Just want to add in that the family-friendly amenities thing is indeed important, especially as I am now at the end of my twenties and starting a family. My workplace is so _not_ family friendly that I plan to quit a few months after I get pregnant — with the hope that that will give me some time to re-establish my freelance career. The sad thing is that at my company, everyone (female that is) who has a baby leaves and never comes back, and yet the company doesn’t do anything to change. The result is, in my opinion, a detrimental brain drain.

    I interned awhile back at a company that was the exact opposite — generous maternity leave, nursing/pumping rooms, onsite daycare. And their retention rate was incredibly high.

  15. junger says:

    As a 23-year-old who has made his way up pretty quickly (2 promotions in 2 years), the thing that bothers me most about working in a company is dealing with unqualified co-workers.

    Part of me knows that it’s me not having the experience and reality of working with … co-workers … but it’s a shame, nevertheless.

  16. Leslie M-B says:

    Flexible hours: By this I don’t mean “let me work any 40 hours.” I mean: trust me to get the work done in an effective and efficient way. If I can do better in 25 hours what takes someone else 40 hours, please don’t make me sit in the office those extra 15 hours. Yes, I’ll use that time to start my own work projects, but I’ll resent having to be in the office doing work well above and beyond the call of duty. Set me free!

    Nice digs: I’m currently working in a shared bullpen near a team of video production folks, so there’s little light beyond a single fluorescent tube overhead. It’s driving me crazy, but there’s nowhere for me to move for the time being. And I’ve worked in far worse settings.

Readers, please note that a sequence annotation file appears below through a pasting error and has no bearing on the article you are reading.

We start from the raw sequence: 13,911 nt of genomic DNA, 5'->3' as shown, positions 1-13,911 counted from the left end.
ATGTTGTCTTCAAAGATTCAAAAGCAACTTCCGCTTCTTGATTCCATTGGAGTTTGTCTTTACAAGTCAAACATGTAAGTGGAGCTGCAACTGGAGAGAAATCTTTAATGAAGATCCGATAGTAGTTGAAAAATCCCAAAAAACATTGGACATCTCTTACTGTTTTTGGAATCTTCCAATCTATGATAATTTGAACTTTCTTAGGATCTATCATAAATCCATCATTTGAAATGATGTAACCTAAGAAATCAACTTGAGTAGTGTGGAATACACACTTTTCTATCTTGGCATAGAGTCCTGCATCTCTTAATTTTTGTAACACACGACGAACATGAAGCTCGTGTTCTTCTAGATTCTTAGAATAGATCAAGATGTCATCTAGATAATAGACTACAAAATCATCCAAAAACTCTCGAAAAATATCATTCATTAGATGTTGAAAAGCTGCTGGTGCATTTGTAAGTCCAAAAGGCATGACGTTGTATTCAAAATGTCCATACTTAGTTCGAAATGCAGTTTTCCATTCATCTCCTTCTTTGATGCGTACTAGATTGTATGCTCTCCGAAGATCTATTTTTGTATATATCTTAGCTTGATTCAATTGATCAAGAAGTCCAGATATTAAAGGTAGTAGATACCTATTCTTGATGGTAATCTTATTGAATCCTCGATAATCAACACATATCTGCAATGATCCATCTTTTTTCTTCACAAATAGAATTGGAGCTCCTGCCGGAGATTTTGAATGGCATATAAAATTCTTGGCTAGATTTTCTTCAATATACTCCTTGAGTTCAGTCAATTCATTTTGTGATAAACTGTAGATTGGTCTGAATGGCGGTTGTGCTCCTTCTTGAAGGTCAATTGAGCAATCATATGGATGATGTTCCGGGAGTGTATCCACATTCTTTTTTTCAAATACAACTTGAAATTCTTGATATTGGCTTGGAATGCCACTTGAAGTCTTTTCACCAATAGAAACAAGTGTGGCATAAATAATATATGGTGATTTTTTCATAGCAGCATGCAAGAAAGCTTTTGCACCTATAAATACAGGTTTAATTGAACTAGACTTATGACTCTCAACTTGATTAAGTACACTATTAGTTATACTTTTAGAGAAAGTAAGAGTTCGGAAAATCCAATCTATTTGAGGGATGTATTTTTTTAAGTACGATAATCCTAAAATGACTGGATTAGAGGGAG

Equitable pay: Ever worked at a newspaper? As a reporter in Southern California in 1999, I made $22,000/year. I get that I’m supposed to start at the bottom, but when I discover the people who sell classified and display ads make six figures, I’m going to feel disgruntled, especially since the more ads they sell, the more they get paid. Even the graphics guys got a bonus for having to create extra pages. But the reporters? We had to write extra stories for no extra pay. I totally get that bringing in money for a company means you’ll get a higher salary, but come on. . . If employers think employees aren’t swapping salary info in such a workplace, they’re delusional.

    I guess I most want quality of life (location, hours) and respect (personal recognition, equitable pay). I thought earning a Ph.D. would allow me such “perks” if I continued to work in an academic environment. That, however, is not always the case.

  17. Bally says:

    Very insightful post. It is right on the money & opened my eyes to a couple of issues I hadn’t really appreciated before.

    I have been working 10 years and am not in my 20’s anymore. In those 10 years I have changed jobs three times so it is more like serial monogamy than one-night stands.

    Each time I have changed jobs I have been struck by two things:

    One, how much more productive I was on projects that gave me the freedom to work on things that interested and engaged me. I wasn’t just more productive with respect to the interesting and engaging tasks but also with the boring stuff that has to get done.

    Two, how important company culture is to how happy you feel and how likely you are to stay. When you ‘fit in’ you can produce much more and at a higher standard because you intrinsically understand the inner workings of the company. Consequently, you are not spending time trying to figure out how to achieve things and you spend time on actually achieving them. During the boring times you are happier because you are surrounded by like-minded souls and during the interesting times you are energized for the same reason.

    I think company culture is ultimately the most important factor because it plays in to all the other things you've mentioned.

  18. Greg says:

    What I find fascinating about the post is how timeless the concepts are. When reading about successful leaders, implementation of these concepts helped attract, develop, and retain the best.

    Offer good projects (make the work challenging)
    Flexible hours (accountability)
    Training (room to learn, fail, and succeed)
    Intrapraneurship (teach them their bosses' job; let them learn how and why everything works together)

  19. MarilynJean says: